Getting started soldering SMD components
In this post I’m going to give some Soldering hints for soldering SMD components, and which tools you need to get started
Temperature-controlled soldering station
You need a good iron for soldering SMD components, especially when using small/thin tips. I’ve chosen to get a temperature-controlled soldering station because this will help keeping the tip-temperature constant, whatever tip size I’m using.
Bevel and Cone tip
When soldering I mostly use two different tips:
- Cone tip: 0.5mm diameter
- Bevel tip: 3mm diameter
Solder and Solder Wick
Of course you need some solder, and my recommendation is 0.4mm Leaded solder (64/36/2 Ag). I find it easier to use thin solder when soldering SMD components, because it’s easier to control how much to apply. I use Leaded solder as it melts at a lower temperature, and the gasses made from soldering with leaded solder are not that poisonous as soldering with LeadFree solder.
Grease Flux and Flux Pen
When soldering regular SMD components like resistors, capacitors and IC’s with a few pins, I use a Flux pen to flux the pads before soldering. When soldering fine pitch SMD IC’s like QFP or TSOP I use the Grease Flux, which I add after I’ve placed the component.
The Grease Flux is a gel substance, while the Flux Pen contains liquid flux. You could, of course, also use liquid Flux instead of the Grease Flux. That’s something you have to decide for yourself!
Angled Tweezers, Magnifying Lamp, 15x Loupe and Tip Cleaner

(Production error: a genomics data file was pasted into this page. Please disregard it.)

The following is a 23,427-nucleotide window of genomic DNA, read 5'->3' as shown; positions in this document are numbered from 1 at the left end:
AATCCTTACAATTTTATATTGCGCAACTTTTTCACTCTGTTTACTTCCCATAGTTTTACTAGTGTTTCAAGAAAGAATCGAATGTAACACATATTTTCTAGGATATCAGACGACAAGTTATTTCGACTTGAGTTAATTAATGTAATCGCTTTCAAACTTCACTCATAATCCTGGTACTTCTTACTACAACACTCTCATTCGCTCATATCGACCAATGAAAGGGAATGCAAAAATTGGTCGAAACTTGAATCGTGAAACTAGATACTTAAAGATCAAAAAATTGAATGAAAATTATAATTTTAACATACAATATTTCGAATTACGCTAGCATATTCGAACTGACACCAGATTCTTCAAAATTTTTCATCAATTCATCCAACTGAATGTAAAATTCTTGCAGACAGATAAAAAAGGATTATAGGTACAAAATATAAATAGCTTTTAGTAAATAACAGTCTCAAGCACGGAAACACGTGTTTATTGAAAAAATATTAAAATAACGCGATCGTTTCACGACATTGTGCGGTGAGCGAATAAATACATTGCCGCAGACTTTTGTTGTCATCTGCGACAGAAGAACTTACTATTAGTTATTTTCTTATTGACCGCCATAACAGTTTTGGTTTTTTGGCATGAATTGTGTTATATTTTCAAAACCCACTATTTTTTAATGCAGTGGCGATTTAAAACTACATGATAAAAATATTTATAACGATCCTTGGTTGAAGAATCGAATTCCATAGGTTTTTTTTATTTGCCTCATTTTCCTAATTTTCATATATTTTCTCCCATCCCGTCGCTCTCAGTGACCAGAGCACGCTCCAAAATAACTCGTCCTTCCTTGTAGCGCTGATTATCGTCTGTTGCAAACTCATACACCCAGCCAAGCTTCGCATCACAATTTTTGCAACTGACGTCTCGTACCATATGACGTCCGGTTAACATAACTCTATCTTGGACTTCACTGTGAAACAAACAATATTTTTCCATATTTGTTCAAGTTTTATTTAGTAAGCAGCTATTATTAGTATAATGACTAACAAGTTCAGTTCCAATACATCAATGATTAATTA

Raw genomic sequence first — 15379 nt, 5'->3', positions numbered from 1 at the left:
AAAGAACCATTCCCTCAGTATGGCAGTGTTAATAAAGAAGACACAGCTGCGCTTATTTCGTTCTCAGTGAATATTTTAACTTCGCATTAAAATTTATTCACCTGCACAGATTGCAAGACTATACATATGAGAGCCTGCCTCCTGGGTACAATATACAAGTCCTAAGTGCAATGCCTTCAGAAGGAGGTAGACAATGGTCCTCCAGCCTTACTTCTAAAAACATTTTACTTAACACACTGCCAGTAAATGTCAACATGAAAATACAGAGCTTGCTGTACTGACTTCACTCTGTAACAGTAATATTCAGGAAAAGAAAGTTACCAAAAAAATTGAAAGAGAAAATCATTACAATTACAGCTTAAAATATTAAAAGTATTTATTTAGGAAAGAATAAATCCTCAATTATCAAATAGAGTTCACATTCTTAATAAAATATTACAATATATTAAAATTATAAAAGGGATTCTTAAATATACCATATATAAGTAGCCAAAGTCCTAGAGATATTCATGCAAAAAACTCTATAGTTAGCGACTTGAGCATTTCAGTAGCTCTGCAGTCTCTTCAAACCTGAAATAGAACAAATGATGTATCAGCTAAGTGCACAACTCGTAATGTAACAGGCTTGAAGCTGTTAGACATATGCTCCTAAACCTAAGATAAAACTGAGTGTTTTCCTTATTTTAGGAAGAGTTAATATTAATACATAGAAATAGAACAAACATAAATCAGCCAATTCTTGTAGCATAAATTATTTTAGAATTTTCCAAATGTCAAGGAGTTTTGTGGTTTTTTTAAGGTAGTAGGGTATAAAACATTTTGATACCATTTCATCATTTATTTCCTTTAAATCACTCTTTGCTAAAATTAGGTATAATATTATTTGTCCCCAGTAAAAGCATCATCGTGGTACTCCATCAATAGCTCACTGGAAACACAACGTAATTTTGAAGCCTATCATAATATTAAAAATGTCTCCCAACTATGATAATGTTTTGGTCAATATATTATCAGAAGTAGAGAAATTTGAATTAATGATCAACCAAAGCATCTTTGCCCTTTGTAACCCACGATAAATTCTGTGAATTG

Theese 3 tools are VERY necessary when doing SMD operations.
- The Tweezers are used to grab and hold the components in place while soldering
- The Magnifying Lamp is used when soldering
- The 15x Loupe is used to check the connections after soldering
- The Tip Cleaner is a metal-grid ball which “drags” the solder off the iron while also fluxing it
Soldering two leaded SMD components like resistors and capacitors
Two leaded components are mostly the easiest to solder, and I’ve done 0603 resistors with my magnifying lamp only. You have to prepare everything, install the chisel tip, turn you iron on, and set it to 330 degrees (626 fahrenheit) when using leaded solder as I do.
Then use your Flux Pen to Flux the pads where you are going to solder the components. Take your iron and tin the tip, clean it, and place a small drop of solder on the iron again. Place this small drop on one of the pads, but touching the pads gently and holding the iron on the pad for a couple of seconds.
Next grab the component with the tweezers, while you are still holding the iron with your other hand. Heat up the pad where you placed a solder drop before, and push the component against the soldering iron while pressing it down to the PCB, too. Remove the soldering iron while still holding the component in place with the tweezers. After a couple of seconds, remove the tweezers, and one side should be soldered.
Finally heat up the other side of the component and the pad beneath it, and if required add a small amount of solder.
A “Solder Ball” was created – what do I do?
If a “Solder Ball” appears while soldering SMD components, you either haven’t heated the pad enough or you have added too much solder. You have to make sure that a connection is made with the pad, as not enough heat will make the solder just “lie” on top of the pad.
So to fix this, Flux the pad with your Flux Pen, and then heat up the component and the pad. If the “Solder Ball” gets smaller after a couple of seconds, you haven’t added enough heat to the pad the first time you soldered the component. The connection to the pad has now been made, and you can go on.